“We should want judges that are fair and impartial,” she said. “This is the heart of democracy. The judicial branch provides the checks and balances necessary to uphold the Constitution. Frankly, I’m worried about big money from outside campaigning to remove justices.”
The justices do have a support group in their corner. The nonprofit group Democracy at Stake has devoted its home page to the issue.
“THE COURT IS NO PLACE FOR A POWER GRAB BY POLITICIANS,” says a headline emblazoned across the top of the page.
“Our courts are under siege for doing their job – standing up for individual rights and enforcing the constitutional limits we have placed on the power of our elected leaders,” the website states.
At the other end of the spectrum is Restore Justice 2012, which makes a point of highlighting the justices’ record.
At the forefront is the court’s 2010 decision to strike down a constitutional amendment that would have allowed the state to forego any of Obama’s health care initiatives. The amendment was placed on the ballot, and in a 5-2 vote the Court declared the language misleading. The matter is now on the ballot for the upcoming election.
Other issues include:
- Holmes v. Bush (2006) – Ending a state scholarship program that allowed children in failing schools to attend private schools. At issue: whether state funds could be used to pay for scholarships at religious schools; that got the attention of the ACLU. Judges ruled that the Florida Constitution guarantees free education in public schools only.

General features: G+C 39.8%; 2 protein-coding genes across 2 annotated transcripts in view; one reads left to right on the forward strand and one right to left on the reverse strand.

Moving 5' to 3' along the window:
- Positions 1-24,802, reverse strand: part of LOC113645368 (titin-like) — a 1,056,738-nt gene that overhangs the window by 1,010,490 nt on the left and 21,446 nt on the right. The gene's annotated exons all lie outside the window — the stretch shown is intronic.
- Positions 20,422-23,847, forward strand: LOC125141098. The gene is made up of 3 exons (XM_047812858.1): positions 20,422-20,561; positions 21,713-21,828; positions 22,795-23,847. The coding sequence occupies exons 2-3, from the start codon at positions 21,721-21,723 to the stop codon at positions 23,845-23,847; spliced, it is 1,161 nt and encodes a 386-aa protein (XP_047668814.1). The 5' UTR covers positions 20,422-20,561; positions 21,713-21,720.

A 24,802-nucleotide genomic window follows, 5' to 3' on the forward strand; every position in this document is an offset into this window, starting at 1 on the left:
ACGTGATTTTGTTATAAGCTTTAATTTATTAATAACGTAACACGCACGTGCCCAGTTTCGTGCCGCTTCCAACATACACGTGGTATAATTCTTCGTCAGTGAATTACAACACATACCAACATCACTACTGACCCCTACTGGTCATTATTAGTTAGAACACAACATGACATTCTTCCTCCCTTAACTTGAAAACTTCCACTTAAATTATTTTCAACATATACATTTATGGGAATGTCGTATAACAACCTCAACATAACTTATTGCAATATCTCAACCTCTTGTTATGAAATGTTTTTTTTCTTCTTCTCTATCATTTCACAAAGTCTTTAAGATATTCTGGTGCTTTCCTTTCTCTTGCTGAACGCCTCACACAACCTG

- Whiley v. Scott (2011) – Ruling that the governor cannot exert control over the various state agencies under his administration. This stems from an executive order signed by Gov. Scott allowing him to review policy decisions of state agencies, which would provide greater accountability. They ruled that Scott overstepped his authority.
Another controversial decision is pending in the Supreme Court in which the state is seeking to have public employees pay 3 percent of their salary into the pension system. Florida is the only state that doesn’t require an employee contribution, and when the Legislature attempted to enact a law, unions successfully challenged it in a lower court.
Whether the justices keep their jobs will come down to an educational campaign and voter awareness, Bragdon said.
“I think people will be hearing a lot more about it after the primary, where a lot of other races will be decided,” Bragdon said. “The Florida Constitution gives voters a right to decide whether or not judges should continue in office. Voters should exercise that right, and not only in how they rule but determining how they vote just like they would for politicians.”
Walker of the Florida Bar said voters don’t traditionally read to the end of a ballot. This could be bad news for the justices if a huge bloc is marking their ballots with “no.” To that end, the Bar has initiated a public awareness campaign.
“There is a 30 percent drop off and we’ve found that 90 percent of the people in our support groups do not know what judicial retention is,” she said. “A significant number just don’t participate or they think the judges have done something wrong to be on the ballot, but this is not true.”